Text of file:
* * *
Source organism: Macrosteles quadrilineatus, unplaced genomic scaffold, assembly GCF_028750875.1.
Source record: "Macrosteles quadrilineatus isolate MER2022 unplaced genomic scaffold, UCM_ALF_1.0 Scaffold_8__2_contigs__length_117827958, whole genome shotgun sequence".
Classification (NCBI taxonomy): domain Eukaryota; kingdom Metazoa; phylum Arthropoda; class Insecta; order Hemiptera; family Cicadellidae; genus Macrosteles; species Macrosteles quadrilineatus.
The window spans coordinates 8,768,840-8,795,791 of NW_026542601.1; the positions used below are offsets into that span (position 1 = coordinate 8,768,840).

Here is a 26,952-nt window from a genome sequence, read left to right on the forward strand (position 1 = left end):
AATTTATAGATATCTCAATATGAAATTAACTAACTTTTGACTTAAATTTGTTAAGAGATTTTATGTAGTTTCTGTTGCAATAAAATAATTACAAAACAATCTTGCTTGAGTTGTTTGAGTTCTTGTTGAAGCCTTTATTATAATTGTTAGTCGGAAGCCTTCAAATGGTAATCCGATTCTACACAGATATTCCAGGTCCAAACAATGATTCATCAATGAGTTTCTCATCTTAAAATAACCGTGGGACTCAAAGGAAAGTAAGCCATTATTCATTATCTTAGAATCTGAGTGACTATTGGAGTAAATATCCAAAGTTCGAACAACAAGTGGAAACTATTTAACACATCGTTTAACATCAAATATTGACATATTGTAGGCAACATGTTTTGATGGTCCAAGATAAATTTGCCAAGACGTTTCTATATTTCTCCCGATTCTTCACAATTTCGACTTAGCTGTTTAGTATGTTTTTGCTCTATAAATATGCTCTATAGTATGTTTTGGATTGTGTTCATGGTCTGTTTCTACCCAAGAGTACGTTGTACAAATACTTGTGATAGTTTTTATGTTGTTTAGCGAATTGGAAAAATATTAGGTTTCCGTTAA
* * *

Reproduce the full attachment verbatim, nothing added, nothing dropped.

Source organism: Macrosteles quadrilineatus, unplaced genomic scaffold, assembly GCF_028750875.1.
Source record: "Macrosteles quadrilineatus isolate MER2022 unplaced genomic scaffold, UCM_ALF_1.0 Scaffold_8__2_contigs__length_117827958, whole genome shotgun sequence".
Classification (NCBI taxonomy): domain Eukaryota; kingdom Metazoa; phylum Arthropoda; class Insecta; order Hemiptera; family Cicadellidae; genus Macrosteles; species Macrosteles quadrilineatus.
The window spans coordinates 8,768,840-8,795,791 of NW_026542601.1; the positions used below are offsets into that span (position 1 = coordinate 8,768,840).

Here is a 26,952-nt window from a genome sequence, read left to right on the forward strand (position 1 = left end):
AATTTATAGATATCTCAATATGAAATTAACTAACTTTTGACTTAAATTTGTTAAGAGATTTTATGTAGTTTCTGTTGCAATAAAATAATTACAAAACAATCTTGCTTGAGTTGTTTGAGTTCTTGTTGAAGCCTTTATTATAATTGTTAGTCGGAAGCCTTCAAATGGTAATCCGATTCTACACAGATATTCCAGGTCCAAACAATGATTCATCAATGAGTTTCTCATCTTAAAATAACCGTGGGACTCAAAGGAAAGTAAGCCATTATTCATTATCTTAGAATCTGAGTGACTATTGGAGTAAATATCCAAAGTTCGAACAACAAGTGGAAACTATTTAACACATCGTTTAACATCAAATATTGACATATTGTAGGCAACATGTTTTGATGGTCCAAGATAAATTTGCCAAGACGTTTCTATATTTCTCCCGATTCTTCACAATTTCGACTTAGCTGTTTAGTATGTTTTTGCTCTATAAATATGCTCTATAGTATGTTTTGGATTGTGTTCATGGTCTGTTTCTACCCAAGAGTACGTTGTACAAATACTTGTGATAGTTTTTATGTTGTTTAGCGAATTGGAAAAATATTAGGTTTCCGTTAA